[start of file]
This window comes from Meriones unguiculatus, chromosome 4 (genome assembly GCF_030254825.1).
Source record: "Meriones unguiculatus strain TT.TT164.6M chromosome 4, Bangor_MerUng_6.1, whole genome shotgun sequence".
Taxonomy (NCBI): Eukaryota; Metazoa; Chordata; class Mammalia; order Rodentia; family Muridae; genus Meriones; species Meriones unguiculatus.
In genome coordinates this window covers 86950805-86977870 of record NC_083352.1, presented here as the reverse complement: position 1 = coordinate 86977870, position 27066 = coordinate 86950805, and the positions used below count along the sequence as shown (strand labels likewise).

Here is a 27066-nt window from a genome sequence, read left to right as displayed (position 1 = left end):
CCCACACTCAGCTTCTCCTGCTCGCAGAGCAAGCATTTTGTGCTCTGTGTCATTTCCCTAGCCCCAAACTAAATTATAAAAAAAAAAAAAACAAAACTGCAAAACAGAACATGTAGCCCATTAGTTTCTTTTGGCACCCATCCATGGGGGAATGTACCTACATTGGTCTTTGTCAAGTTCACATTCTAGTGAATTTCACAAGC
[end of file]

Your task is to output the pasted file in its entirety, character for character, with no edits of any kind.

This window comes from Meriones unguiculatus, chromosome 4 (genome assembly GCF_030254825.1).
Source record: "Meriones unguiculatus strain TT.TT164.6M chromosome 4, Bangor_MerUng_6.1, whole genome shotgun sequence".
Taxonomy (NCBI): Eukaryota; Metazoa; Chordata; class Mammalia; order Rodentia; family Muridae; genus Meriones; species Meriones unguiculatus.
In genome coordinates this window covers 86950805-86977870 of record NC_083352.1, presented here as the reverse complement: position 1 = coordinate 86977870, position 27066 = coordinate 86950805, and the positions used below count along the sequence as shown (strand labels likewise).

Here is a 27066-nt window from a genome sequence, read left to right as displayed (position 1 = left end):
CCCACACTCAGCTTCTCCTGCTCGCAGAGCAAGCATTTTGTGCTCTGTGTCATTTCCCTAGCCCCAAACTAAATTATAAAAAAAAAAAAAACAAAACTGCAAAACAGAACATGTAGCCCATTAGTTTCTTTTGGCACCCATCCATGGGGGAATGTACCTACATTGGTCTTTGTCAAGTTCACATTCTAGTGAATTTCACAAGC